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                     | |      | |  (_)
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| '_ ` _ \ / _` | '__| |/ / __| |/ / |
| | | | | | (_| | |  |   <\__ \   <| |
|_| |_| |_|\__,_|_|  |_|\_\___/_|\_\_|

Self-hosting with BSXU

March 29, 2024


One year ago, almost to the day, I made a very similar blogpost showing off PSXU.

BSXU is a continuation to it, and the reasons are much the same: The unreliability of free hosting and the inconvenience of paid one.

If you are a technical enough person, it's not unlikely that you are already running your own web server, and it's not unlikely that you're already familiar with the concept of object storage.

While PSXU only stores files in your webserver, BSXU uses Backblaze B2 for long term storage. This allows you to treat your webserver as a disposable thing, not having to worry about your own data's integrity.

This post is about leveraging ShareX, Backblaze's B2 object storage, and your web server in order to self-host your stuff. Not only will this allow you to quickly share screenshots with sharex, but just about any file, of any size.


Downloading and configuring BSXU

First, create a bucket in Backblaze. Name it whatever you want.

Then head to "applications" in the sidebar, and create a new application key. Take note of it's ID and token key.

Now grab BSXU from it's Github releases page. Simply download the Source code in ZIP form, and uncompress it in a folder.

Once done, copy the .env.example file, and call the new copy .env. This will hold the enviroment variables, the "configuration" if you will.

Then simply open .env and fill in the blanks. They are sufficiently commentated regarding what is what.

Setting up the server

  1. Upload the contents of the 'src' folder to wherever you wish the application to run.
  2. Install the deps: pip install -r requirements.txt
  3. Run the application: flask run

There's many ways to run a Flask application. Honestly, you could just throw flask run into a screen and call it a day. But you can look up how to set up a Flask app to run with Gunicorn if you want to do things proper.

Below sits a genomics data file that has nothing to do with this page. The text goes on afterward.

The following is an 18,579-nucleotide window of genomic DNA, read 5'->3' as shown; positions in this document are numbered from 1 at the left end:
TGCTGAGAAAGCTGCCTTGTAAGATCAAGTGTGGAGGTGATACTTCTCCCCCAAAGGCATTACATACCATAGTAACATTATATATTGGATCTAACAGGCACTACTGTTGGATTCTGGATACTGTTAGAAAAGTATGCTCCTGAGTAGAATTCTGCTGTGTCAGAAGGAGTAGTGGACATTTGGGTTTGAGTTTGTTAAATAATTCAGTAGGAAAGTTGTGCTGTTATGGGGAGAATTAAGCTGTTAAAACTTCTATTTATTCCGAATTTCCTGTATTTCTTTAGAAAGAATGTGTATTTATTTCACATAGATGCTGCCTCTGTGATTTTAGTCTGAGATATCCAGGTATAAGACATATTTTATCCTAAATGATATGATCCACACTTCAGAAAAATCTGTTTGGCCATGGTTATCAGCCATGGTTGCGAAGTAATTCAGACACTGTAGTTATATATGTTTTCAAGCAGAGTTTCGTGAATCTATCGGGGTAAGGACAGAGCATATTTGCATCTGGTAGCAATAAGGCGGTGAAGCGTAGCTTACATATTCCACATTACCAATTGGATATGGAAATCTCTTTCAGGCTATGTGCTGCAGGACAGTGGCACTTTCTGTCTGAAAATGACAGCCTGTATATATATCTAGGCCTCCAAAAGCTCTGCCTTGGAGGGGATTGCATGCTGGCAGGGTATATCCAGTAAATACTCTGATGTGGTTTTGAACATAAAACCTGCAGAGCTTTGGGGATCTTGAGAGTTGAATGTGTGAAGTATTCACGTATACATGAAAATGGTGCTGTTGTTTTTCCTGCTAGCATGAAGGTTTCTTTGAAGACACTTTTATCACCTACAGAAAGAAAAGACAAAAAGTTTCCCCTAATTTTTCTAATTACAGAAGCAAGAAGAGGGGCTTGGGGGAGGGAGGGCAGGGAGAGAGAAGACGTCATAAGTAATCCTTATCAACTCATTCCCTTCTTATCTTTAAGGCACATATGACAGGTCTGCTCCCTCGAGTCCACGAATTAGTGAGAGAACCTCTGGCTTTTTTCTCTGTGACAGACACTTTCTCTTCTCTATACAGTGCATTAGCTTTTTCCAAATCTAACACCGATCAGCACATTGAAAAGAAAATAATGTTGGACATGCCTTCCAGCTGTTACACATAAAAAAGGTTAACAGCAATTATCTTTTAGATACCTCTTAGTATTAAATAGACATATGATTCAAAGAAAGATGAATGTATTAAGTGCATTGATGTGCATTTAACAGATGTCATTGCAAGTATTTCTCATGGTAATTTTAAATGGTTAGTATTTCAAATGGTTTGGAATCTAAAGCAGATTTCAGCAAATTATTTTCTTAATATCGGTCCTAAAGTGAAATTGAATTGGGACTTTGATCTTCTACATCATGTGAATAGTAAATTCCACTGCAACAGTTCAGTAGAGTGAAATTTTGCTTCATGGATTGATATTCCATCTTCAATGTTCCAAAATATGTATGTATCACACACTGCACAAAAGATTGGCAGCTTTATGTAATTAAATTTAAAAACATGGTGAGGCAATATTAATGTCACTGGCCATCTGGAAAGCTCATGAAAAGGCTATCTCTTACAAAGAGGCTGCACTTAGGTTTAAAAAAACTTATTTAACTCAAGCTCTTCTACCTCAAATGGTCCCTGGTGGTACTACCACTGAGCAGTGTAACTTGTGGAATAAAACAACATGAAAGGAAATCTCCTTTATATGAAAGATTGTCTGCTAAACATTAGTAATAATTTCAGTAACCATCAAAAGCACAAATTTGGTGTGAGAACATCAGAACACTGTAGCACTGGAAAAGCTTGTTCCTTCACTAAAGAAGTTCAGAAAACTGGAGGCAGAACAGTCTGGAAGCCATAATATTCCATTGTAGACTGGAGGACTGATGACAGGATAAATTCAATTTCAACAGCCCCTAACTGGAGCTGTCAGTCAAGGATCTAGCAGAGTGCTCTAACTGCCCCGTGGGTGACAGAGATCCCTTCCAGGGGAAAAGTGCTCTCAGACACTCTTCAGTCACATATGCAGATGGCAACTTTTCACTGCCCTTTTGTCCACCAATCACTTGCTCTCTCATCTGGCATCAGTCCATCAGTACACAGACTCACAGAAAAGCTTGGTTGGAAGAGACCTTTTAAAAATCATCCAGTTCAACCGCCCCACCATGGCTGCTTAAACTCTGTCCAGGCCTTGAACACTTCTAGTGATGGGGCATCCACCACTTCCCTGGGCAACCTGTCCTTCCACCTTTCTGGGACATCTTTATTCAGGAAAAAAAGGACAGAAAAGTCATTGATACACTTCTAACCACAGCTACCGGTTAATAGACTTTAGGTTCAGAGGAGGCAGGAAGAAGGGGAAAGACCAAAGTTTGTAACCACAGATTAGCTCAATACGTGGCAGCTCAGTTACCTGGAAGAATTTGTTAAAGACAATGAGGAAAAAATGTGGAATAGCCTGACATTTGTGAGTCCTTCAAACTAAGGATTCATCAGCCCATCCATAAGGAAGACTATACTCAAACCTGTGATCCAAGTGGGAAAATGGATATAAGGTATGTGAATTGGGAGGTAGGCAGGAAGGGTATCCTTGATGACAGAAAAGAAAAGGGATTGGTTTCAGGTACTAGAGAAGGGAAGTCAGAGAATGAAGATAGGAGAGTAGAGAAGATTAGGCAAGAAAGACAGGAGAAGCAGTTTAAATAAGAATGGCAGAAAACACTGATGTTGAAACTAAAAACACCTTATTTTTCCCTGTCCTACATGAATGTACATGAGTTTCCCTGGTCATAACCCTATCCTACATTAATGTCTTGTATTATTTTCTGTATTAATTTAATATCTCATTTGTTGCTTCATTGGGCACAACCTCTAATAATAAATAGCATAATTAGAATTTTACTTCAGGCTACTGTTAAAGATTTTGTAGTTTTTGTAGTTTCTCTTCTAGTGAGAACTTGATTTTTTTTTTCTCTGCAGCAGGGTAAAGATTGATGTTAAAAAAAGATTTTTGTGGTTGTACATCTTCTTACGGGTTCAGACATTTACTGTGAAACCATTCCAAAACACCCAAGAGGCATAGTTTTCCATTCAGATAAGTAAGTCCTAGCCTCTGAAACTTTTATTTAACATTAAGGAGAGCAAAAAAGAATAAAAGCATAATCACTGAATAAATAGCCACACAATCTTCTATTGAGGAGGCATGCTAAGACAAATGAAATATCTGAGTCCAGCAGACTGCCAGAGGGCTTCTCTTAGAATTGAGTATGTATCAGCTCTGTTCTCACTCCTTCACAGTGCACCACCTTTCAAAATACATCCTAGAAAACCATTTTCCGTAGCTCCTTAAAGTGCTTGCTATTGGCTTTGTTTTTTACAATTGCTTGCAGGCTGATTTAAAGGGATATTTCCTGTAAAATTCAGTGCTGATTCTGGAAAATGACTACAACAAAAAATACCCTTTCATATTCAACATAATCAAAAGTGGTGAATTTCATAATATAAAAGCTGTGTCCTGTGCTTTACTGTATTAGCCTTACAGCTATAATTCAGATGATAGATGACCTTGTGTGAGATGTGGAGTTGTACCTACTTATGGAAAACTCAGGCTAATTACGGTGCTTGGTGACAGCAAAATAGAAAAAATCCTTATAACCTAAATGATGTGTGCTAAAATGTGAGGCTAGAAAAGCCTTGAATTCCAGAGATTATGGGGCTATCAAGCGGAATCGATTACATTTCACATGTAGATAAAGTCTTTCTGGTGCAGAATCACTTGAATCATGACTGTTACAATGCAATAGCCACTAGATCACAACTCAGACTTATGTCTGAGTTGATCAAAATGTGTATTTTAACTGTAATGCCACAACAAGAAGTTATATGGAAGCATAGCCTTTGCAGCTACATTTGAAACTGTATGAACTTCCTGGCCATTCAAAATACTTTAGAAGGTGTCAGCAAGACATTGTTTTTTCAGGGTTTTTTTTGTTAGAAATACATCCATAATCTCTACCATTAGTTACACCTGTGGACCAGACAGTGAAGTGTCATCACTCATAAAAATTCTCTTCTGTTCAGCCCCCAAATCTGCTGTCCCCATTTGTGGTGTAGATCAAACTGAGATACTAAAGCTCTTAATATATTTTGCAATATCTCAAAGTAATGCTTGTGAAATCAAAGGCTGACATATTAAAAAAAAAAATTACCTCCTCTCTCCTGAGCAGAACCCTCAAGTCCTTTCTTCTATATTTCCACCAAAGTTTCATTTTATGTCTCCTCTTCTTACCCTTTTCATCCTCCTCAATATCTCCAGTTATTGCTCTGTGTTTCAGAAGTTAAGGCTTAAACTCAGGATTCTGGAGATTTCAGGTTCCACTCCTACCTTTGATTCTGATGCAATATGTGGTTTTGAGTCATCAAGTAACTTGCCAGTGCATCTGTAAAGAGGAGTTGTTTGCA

Setting up the domain

You can keep it this way and have the port specified exposed now (i.e. example.com:5000/file.png). However, that's not very pretty.

Assuming you use nginx, you can simply proxy_pass a domain to it.

In my case, for file.markski.ar, I do it as follows:


root [redacted];
index index.html index.htm index.php;
server_name file.markski.ar;

location / {
    proxy_http_version 1.1;
    proxy_set_header Upgrade $http_upgrade;
    proxy_set_header Connection 'upgrade';
    proxy_set_header Host $host;
    proxy_cache_bypass $http_upgrade;

access_log /var/www/logs/file.access.log;
error_log  /var/www/logs/file.error.log error;


Setting up ShareX

Open Sharex, head to "destinations" and then Custom Uploader Settings.

Create a new uploader, and fill in the blanks:

It should end up looking something like this:

Screenshot displaying the correct settings in ShareX

Use the test buttons on the bottom left to ensure upload functions work. If they do, simply close the window, if they don't, read the error message and check the guide to make sure you did things correctly.

Finally, set your default upload settings to it in the Destinations menu.

You're done

Congratulations, you are now self-hosting. Hit me up if any problems arise, or open an issue/pr in the Github repo as seems appropiate.